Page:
Orecon, a British wave energy company, has just pulled in a huge round of funding in preparation for their first installations in 2010. The company has developed a large buoy, 40 meters in diameter, that will float a few miles offshore. The buoy will be tethered to the sea floor in six places, and the rising and best price for cialis falling of the budget levitra waves will power on-board generators.
The first installation is expected to produce about 1.5 megawatts, or about as much as a medium-sized wind turbine.
Wave power has been plagued by regulatory problems and battles with the fishing industry. But the biggest problem has been the weather. The buoys have to be placed in areas that have continuous high seas, but they also have to be able to handle storms in those same areas.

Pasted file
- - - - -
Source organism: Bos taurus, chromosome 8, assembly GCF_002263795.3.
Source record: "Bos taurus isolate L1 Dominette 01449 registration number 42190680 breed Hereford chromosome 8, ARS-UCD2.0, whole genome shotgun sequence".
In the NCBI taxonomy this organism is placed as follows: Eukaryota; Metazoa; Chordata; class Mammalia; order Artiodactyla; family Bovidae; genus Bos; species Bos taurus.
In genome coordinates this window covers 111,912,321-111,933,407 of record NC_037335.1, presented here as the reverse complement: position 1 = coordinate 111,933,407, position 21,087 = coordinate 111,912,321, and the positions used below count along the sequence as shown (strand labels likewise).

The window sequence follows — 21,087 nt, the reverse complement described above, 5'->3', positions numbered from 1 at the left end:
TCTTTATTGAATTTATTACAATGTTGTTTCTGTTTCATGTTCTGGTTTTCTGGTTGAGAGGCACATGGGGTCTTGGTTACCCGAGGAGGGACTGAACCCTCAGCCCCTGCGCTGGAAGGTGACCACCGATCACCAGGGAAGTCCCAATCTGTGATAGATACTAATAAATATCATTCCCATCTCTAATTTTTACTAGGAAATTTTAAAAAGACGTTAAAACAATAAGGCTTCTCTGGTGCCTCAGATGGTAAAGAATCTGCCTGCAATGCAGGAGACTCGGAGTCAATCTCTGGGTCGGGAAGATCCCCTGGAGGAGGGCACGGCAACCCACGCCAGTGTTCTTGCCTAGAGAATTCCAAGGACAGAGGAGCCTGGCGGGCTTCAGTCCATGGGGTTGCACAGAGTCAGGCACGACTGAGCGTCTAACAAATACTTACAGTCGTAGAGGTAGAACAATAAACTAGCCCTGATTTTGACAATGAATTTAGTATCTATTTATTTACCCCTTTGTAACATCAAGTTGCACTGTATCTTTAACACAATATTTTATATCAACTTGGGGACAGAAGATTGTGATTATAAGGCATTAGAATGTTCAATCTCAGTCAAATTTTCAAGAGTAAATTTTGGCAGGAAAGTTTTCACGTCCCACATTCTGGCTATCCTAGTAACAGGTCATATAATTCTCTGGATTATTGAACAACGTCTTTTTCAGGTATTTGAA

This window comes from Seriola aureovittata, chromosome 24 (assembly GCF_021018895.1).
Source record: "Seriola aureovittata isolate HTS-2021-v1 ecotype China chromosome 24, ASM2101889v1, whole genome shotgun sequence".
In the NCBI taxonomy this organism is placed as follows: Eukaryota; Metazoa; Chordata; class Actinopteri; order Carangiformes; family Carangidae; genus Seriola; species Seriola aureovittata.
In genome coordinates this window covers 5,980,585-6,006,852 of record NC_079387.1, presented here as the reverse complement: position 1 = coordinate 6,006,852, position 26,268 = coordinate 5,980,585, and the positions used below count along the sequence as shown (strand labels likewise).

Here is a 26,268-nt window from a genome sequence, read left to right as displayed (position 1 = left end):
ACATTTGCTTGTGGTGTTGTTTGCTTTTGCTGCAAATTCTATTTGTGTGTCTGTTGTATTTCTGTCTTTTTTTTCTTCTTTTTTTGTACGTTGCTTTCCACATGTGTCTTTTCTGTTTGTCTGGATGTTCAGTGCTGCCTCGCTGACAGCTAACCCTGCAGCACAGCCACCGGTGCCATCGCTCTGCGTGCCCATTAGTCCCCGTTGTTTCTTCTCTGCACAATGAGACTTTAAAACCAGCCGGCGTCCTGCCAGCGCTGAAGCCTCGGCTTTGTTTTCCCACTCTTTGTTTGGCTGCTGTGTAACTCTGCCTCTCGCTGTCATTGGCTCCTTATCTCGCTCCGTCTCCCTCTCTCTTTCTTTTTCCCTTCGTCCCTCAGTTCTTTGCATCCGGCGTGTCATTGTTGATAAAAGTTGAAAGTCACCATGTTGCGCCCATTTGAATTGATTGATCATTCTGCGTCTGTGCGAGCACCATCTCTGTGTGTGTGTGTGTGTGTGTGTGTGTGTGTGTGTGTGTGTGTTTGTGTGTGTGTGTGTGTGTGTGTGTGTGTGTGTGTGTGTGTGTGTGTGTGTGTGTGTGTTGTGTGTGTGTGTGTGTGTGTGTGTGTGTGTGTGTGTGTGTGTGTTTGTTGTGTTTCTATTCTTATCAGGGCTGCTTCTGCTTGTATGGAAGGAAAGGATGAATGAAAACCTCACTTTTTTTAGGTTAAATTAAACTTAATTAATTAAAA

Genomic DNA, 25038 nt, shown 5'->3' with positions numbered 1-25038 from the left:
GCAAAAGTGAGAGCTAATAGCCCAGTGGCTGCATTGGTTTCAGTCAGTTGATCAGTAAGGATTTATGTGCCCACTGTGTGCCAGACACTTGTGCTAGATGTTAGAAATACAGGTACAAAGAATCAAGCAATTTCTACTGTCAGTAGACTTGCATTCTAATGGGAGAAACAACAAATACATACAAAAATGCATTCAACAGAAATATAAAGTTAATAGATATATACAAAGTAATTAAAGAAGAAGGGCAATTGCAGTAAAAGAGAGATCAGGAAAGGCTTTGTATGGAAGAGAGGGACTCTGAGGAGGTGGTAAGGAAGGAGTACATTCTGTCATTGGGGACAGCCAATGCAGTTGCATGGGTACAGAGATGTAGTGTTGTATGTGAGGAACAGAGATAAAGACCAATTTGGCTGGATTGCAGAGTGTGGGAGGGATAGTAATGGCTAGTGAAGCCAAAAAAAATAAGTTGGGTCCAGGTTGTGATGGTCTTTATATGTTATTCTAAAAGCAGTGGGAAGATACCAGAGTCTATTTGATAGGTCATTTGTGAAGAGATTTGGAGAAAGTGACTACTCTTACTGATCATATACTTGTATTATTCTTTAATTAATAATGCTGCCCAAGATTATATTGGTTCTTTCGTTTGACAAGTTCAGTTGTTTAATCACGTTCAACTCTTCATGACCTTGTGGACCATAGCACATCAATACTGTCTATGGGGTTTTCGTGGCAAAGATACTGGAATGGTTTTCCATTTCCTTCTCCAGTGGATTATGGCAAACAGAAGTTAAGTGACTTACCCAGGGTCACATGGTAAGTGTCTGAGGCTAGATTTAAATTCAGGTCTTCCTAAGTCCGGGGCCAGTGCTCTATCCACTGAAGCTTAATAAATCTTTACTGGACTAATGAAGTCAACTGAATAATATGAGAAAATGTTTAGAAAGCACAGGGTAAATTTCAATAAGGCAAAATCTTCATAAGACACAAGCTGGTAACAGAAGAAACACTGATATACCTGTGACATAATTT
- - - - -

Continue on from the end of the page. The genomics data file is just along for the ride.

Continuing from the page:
Start-up Finavera showed that the technology had a bit of work ahead of it for sea-worthiness when its 40 ton AquaBuOY sank off the coast of Oregon.
Nonetheless, the high seas contain a tremendous amount of discount cialis india energy that, if inexpensively harvested, could produce a substantial amount of power to viagra tablet the most populated regions on Earth.
written by Brooks, October 24, 2008
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